He swallowed—just a motion, buying time. "What'd you do that for?"
And that was all.
The surf licks at his feet and Eames runs, counting the rocks as he collects: 22, 24, 25 and 26.
He clears his throat. "Can I ask you something? Something only he'd know?"
"I guess. If you want. Would it really help?"
27, 28, 29.
"Did it bother him? When he remembered. That I couldn't forget."
The pause is long, so long, and Eames' air runs short in his lungs. It's a dream, there isn't any air, but no matter how he tells himself this, the feeling doesn't go away, not until Arthur answers:
"He never really remembered for long enough, I think."
"Dye or no dye?"
"No dye. You look distinguished."
"You're just hoping I go bald. Like what's-his-name."
"Patrick Stewart, darling. He played Picard."
Eames watched for a reaction from his perch on the counter but it didn't come; Arthur's attention was for the mirror alone, as his fingers combed out the white patch and judged it in the light. It was understandable—it was fifteen years ago (Arthur's estimate—two hours, at the very most). He didn't have to remember.
But he should.
"I think I'm dying it."
"I never realized you were so vain, Arthur."
"It's just annoying. If it were gray all over, it wouldn't bother me."
But it shouldn't be gray at all, now, should it? It should be dark and curled when wet as it was now from the shower; it should frame a face hinting at lines and wrinkles but still free of them for now.
He pulled Arthur in, ignoring the rolling eyes, and ran his fingers through it, rubbing the white between his thumb and forefinger. "I'm the one that's going to look at it, you know."
"And I have to look at you. Tell me how that's fair."
Tell me why you're young, and I'm old, Eames heard in his head, but as always, that was all Arthur said. He wasn't sure why; Arthur never minced words. Did he think this was just how it worked? That he'd age away and Eames would remain?
It's how it is so far, isn't it? Whoever thought it'd be you who couldn't let go?
"How did we get here, Arthur?"
Arthur's nose scrunched up, wrinkles deepening around his eyes. "You're kidding me, right?"
And that was all.
The surf licks at his feet and Eames runs, counting the rocks as he collects them in his pockets: 52, 53, 54 and 55.
"How can you still run?" Arthur asks.
"Not very well at all, actually."
And he stops. 56, 57, 58. His legs ache and his pants sag, the belt doing little to support. The birds are silent though, and that's his cue, more than anything: the silence that stabs at his ears as the sun stabs at his eyes, jumping up from the water's surface.
Arthur tries to calm. "You don't have to do this."
"He left this for you. It was always for you."
"So you don't have to do this."
But I can, he thinks. Now, right now.
Maybe not ever again.
And Eames runs.
"How did I get here?"
Eames turned back. Arthur stood steps behind him, looking around the staircase like he couldn't recognize it somehow, not after twenty years (Arthur's estimate—two hours, a little over maybe) of running it. His hands moved up and down the railing, clenching the wood in certain spots, testing, while his other hand combed through his pockets.
Eames laughed. "We ran here."
Arthur shook his head, light shining off the white patches. "No, that's—that's not what I meant."
"Then what'd you mean?"
He pulled off his jacket; turned out the pockets, and flung it aside. His hands jumped to his hair, rifling through it with stiff fingers. "I don't know what I mean."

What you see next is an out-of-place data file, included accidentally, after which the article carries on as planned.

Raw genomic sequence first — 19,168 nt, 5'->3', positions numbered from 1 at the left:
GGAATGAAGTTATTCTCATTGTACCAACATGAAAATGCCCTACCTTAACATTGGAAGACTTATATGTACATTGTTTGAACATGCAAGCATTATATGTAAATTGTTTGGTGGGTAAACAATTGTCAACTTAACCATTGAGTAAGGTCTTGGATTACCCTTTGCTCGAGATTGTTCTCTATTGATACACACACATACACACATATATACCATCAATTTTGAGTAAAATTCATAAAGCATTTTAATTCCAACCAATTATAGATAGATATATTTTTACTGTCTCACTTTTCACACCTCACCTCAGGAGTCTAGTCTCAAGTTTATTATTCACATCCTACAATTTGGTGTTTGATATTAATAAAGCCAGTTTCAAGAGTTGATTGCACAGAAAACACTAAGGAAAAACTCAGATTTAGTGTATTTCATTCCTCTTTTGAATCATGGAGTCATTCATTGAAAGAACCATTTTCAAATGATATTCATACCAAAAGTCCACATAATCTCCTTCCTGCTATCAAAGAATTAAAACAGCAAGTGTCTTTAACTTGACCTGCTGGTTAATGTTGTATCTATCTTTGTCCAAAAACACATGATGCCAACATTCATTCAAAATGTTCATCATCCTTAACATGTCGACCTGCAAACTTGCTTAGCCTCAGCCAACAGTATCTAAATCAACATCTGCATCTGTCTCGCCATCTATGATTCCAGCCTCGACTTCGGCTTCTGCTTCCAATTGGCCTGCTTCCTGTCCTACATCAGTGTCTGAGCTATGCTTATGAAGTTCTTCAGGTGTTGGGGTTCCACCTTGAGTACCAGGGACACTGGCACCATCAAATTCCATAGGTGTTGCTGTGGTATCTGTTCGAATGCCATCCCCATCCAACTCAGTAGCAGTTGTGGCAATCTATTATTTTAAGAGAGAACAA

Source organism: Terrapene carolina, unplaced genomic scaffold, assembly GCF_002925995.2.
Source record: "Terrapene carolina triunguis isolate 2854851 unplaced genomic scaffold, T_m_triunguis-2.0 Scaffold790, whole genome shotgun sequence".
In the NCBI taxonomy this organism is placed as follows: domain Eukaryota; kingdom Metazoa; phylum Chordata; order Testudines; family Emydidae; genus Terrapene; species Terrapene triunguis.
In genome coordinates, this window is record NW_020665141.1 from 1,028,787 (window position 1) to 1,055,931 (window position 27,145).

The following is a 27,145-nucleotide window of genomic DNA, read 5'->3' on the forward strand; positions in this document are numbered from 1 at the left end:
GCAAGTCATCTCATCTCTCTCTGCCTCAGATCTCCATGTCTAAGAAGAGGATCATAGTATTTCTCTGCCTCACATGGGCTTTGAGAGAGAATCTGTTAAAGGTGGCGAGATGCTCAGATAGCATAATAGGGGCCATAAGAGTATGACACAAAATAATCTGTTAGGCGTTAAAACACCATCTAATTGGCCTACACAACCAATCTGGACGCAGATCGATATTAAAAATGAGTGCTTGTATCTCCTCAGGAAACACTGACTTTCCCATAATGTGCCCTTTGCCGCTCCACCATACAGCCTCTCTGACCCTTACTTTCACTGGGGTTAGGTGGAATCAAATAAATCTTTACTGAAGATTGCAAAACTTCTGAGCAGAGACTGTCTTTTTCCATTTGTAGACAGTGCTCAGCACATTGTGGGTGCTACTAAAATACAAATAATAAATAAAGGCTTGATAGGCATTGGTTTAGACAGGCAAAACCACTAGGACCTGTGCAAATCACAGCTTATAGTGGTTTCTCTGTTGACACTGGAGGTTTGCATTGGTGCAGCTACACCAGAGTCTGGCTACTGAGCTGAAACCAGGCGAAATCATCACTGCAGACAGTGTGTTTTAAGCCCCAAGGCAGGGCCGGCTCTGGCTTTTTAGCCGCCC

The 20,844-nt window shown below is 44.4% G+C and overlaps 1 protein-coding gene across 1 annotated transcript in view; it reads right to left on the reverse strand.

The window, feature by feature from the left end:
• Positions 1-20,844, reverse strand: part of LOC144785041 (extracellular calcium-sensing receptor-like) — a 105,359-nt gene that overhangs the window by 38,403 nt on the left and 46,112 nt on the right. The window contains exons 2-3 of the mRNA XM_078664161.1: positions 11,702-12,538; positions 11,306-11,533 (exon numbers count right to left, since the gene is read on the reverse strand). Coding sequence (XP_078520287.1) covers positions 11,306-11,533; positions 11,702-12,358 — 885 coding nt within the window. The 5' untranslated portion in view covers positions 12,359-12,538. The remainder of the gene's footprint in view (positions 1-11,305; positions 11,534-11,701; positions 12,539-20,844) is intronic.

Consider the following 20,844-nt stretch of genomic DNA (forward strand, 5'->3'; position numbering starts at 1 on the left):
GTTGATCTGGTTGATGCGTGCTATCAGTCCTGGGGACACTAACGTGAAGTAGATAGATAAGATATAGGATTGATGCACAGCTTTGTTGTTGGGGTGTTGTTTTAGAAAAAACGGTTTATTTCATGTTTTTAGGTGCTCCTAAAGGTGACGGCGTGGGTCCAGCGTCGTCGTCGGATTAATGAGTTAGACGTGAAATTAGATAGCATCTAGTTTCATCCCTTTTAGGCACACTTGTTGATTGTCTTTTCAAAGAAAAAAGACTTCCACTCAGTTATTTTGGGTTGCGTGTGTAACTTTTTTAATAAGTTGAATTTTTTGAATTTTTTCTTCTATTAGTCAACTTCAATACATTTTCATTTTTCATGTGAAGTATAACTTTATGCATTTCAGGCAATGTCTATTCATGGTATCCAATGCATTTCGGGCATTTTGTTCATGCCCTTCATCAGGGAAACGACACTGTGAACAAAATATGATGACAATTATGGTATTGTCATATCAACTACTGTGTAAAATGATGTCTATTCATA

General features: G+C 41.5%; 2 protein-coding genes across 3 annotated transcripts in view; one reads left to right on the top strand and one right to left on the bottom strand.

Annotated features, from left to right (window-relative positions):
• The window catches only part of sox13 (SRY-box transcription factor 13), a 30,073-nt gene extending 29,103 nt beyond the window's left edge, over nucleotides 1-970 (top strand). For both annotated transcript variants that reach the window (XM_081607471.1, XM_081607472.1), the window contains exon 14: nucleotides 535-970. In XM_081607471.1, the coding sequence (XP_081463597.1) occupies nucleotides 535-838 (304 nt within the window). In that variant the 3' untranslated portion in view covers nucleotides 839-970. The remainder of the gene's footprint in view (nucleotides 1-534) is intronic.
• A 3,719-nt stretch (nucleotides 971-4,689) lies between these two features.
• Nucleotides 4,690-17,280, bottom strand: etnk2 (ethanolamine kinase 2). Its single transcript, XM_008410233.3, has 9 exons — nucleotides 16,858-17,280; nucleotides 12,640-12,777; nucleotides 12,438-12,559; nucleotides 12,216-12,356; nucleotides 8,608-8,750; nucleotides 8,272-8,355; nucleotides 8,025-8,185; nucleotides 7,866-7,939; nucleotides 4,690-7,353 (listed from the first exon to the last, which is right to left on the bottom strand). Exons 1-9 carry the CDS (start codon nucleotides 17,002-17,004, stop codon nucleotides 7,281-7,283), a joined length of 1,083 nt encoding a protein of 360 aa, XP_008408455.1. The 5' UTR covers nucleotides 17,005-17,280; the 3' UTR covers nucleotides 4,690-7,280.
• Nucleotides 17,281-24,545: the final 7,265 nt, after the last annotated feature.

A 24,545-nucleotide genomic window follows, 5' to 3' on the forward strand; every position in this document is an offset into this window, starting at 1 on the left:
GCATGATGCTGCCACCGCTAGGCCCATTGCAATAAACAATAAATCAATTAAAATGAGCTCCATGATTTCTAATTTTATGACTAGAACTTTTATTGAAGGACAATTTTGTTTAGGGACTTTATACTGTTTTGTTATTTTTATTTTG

And then he was gone.
As a dreamer, Eames always wondered.
He should have known the pattern would hold.
If you died in a dream, you woke up.
And then he was gone.
If you died in limbo, you woke up.
And then he was gone.
If you died in the real world, you woke up.
He should have known the pattern would hold. That, if only for a moment, you'd wake up. Like your brain uncrossed all the wires before it shut down. Put the toys away before dinner. Cleaned out the apartment before the move.
But I'm still here, he thought.
I'm still here.
As a dreamer, Eames always wondered.
(He should have known the pattern would hold.)
Eventually. No one was there to estimate, how long before and for how long he did it. Till wooden steps became paved ground. Till paved ground became harsh sand and cold surf, licking at his feet. Till wood drifted into shore and he thought, A pyre.
I'll make a pyre.
Because he could. And that was all.
His pockets bulge and bang against his legs, leaving bruises he won't see later, but still he runs. Sand sinks between his toes and shells cut the soles of his feet, and Eames runs. The water rises, pouring into ears and nose and mouth, and Eames runs. His throat burns, pushing to breath and aching to not, and the water pours in.
He hears his heartbeat, pounding in his head, and he thinks for a second that maybe he's wrong.
And he wakes, IV still clinging to his arm and a beat of an electronic heart still pounding in his head. Bodies of dreamers surround him. They breathe, in and out and in a slow, steady rhythm his gasps break as his lungs steal air in gulps. Yusuf's door is shut, windows dark. Night. It's night. Must be (finally). Yusuf's home with his wife, and Eames is . . .
He turns. Pulls out the IV. Sits up, and swings his legs around.
The cot's empty next to him. He's alone.
And Eames runs.
"And I hold within my hand
Grains of the golden sand-
How few! yet how they creep
Through my fingers to the deep,
While I weep- while I weep!
O God! can I not grasp
Them with a tighter clasp?
O God! can I not save
One from the pitiless wave?
Is all that we see or seem
But a dream within a dream?"
As always, collossal thanks to Audley, who had to put up with this before it was even readable, really. Her insight and unbiased eye helps more than I think she even knows.
Also, thanks to a user on LJ, who had an amazing prompt that I hope I did justice.
And, thanks to everyone who reviewed!
Inception, as always, does not belong to me.
Nor does the poem, which remains Edgar Allen Poe's "A Dream Within a Dream".